Through lines come in a variety of ways.  They can involve a continuing story like Castle's sexual tension story line or a plot that is carefully an almost imperceptibly done in the background which is done so masterfully in NCIS.  Problem: for the shows of sexual tension the moment that love story become "real" the show is probably done.  It is called the Moonlighting Effect, so named for the show Moonlighting that fell apart as soon as its two main characters became an item.  House died a horrible death as a show when it became about his love life and less about curing the sick.  Castle has violated the rule and so has Bones.  Too bad.  I like these shows too, but that interplay between characters is gone.  The writers, I don't care how clever they think they are, will never get it back.

NCIS is the show that sneaks a continuous story line in culminating every season with it and then finishing it at the beginning of the next.  It is clever, but what is more important, is they still solve a single crime most every week.   The through line story is not the story. There are also shows like Warehouse 13 and Alphas. Both have through line stories. Warehouse is on the edge of crossing the find a bizarre artifacts each week, while the through line works in the background to the show that has a continuous plot that is the story and the through line is the sole plot.  Alphas has already crossed that line.

This is key.  When a show  that you don't expect to become continuous does, it's time to call it a night and wish it well in re-run syndication and Netflix
Thin Plotted...

I don't need nor want everything to be continued.  When it becomes that, I quit watching. I do have a few such shows I follow, but I usually DVR all the episodes so I can watch them at my leisure or all at once. Generally speaking such shows are short-lived.  I will start a few of them and if they don't catch on, then I quit.  One such show was Once Upon a Time.  Great premise but a plot that never seemed to move forward and so ::yawn:: it left my DVR list.  I know...it is in its second season and a few fans will disagree with me, but to me the show just goes nowhere. Number of seasons does not mean impact or quality, by the way. I have the feeling that Revolution will go that way too. It has what seems to be The Hunger Games meets The Fugitive. It just seems to me that whoever makes the show doesn't get it. A plot has to go somewhere.  It cannot just roam aimlessly with no real explanation.  Sorry Alcatraz, Falling Skies, and Terra Nova you just lack plot and interesting characters.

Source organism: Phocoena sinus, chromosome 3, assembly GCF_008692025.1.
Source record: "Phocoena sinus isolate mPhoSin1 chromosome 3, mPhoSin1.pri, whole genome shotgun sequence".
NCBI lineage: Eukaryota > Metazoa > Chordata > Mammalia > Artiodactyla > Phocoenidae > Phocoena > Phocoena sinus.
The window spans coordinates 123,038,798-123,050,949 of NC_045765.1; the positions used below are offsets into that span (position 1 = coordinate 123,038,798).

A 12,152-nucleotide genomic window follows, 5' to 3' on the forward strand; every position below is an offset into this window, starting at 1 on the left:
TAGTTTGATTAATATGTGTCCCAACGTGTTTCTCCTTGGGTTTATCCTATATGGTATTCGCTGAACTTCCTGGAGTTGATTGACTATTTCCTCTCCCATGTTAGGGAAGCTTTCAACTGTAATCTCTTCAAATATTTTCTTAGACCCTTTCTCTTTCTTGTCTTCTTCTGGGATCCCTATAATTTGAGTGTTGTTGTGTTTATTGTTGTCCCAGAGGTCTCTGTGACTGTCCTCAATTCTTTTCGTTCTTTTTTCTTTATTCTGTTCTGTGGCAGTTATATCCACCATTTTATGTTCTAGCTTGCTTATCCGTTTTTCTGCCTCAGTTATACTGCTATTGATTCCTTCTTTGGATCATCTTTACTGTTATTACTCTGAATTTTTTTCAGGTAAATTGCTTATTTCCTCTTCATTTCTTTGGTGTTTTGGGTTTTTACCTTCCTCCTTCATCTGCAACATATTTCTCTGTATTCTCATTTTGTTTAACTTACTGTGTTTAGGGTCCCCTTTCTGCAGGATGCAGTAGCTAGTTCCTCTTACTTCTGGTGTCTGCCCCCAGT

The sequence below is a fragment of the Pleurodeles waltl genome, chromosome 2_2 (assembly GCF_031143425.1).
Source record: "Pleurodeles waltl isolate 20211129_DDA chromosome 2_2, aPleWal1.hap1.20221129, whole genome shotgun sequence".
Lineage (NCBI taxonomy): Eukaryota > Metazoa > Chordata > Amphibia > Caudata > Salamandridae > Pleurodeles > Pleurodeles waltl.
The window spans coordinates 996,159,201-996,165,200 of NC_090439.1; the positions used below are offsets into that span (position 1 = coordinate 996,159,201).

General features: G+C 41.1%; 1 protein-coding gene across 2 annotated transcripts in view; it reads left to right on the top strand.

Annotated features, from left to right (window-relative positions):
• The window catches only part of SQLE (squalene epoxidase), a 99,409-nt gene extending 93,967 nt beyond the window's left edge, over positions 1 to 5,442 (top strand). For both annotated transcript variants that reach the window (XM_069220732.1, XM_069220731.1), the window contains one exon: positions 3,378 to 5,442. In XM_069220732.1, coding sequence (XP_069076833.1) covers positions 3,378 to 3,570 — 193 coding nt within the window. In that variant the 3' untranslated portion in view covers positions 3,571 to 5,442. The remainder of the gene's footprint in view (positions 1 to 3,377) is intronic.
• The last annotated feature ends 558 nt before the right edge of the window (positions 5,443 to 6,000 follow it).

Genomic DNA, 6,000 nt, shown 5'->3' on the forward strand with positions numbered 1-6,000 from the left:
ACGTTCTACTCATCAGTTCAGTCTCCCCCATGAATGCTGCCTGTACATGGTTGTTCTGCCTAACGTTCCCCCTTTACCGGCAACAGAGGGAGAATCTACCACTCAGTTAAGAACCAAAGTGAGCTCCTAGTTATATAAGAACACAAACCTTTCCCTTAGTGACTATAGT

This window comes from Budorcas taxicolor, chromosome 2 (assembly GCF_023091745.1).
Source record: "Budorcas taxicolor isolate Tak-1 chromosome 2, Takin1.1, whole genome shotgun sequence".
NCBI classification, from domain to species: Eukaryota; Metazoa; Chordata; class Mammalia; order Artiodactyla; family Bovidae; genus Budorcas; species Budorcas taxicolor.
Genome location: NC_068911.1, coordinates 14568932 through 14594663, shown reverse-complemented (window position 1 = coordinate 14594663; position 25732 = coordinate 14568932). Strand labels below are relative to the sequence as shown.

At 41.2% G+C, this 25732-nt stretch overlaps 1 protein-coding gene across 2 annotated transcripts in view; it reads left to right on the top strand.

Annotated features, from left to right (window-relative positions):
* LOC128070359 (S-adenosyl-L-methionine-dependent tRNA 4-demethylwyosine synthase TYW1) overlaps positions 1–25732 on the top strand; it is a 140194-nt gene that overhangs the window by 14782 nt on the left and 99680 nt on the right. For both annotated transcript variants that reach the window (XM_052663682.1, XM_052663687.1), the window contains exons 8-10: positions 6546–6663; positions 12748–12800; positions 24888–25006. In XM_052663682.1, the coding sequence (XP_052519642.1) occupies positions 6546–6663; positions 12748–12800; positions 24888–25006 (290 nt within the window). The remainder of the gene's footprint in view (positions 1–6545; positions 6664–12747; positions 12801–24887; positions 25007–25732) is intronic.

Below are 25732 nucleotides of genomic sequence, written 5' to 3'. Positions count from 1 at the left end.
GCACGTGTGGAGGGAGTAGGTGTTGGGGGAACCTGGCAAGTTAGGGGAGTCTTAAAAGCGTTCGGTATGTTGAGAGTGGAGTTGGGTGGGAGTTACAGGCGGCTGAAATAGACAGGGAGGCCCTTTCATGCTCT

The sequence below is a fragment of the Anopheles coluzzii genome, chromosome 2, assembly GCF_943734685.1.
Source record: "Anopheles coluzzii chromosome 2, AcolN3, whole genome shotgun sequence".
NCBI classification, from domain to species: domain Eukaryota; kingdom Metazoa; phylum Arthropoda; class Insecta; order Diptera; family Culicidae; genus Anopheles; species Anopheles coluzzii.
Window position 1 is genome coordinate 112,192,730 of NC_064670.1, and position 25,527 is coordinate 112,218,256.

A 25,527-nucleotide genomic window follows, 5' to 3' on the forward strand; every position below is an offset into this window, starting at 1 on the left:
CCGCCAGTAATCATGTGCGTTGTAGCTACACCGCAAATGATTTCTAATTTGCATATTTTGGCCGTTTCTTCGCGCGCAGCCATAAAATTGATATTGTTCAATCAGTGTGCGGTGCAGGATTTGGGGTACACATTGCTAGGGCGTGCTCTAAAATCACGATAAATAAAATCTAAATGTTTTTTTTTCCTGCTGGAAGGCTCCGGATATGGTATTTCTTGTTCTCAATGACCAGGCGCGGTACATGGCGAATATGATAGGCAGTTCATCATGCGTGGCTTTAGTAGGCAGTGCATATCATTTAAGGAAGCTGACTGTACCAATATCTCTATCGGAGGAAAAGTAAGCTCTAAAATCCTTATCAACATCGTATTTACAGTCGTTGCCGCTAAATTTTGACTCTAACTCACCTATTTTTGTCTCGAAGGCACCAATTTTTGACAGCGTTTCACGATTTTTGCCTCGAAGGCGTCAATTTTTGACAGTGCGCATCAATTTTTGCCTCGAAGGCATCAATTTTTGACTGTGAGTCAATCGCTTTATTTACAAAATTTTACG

Mystery shows need to solve a crime most every episode and do so without the interference of its back story or through line.  Medical shows need to diagnose and cure their obscure disease most every episode. A western should end with a good old fashioned justice for the bad guy most weeks.  A scifi should solve what ever its futuristic or fantastical problem is.

I just don't get it.  The most successful show on TV right now is NCIS.  It is clear the writers and producers are determined to build good continuous characters that solve an interesting crime each week and yet show after show thinks they should go the other way to get and keep ratings.  Guess who has lasted longer...

Good shows do so with out characters that are over-used and trite.  I am so sick of mouthy, angst ridden teens on TV I, will quit watching a show simply based on that.  I know it's another topic...maybe I will blog about it. Now if the show just don't run out of reasonable plots. I'm looking at you CSI..really how many serial killers and corrupt officials can one city have?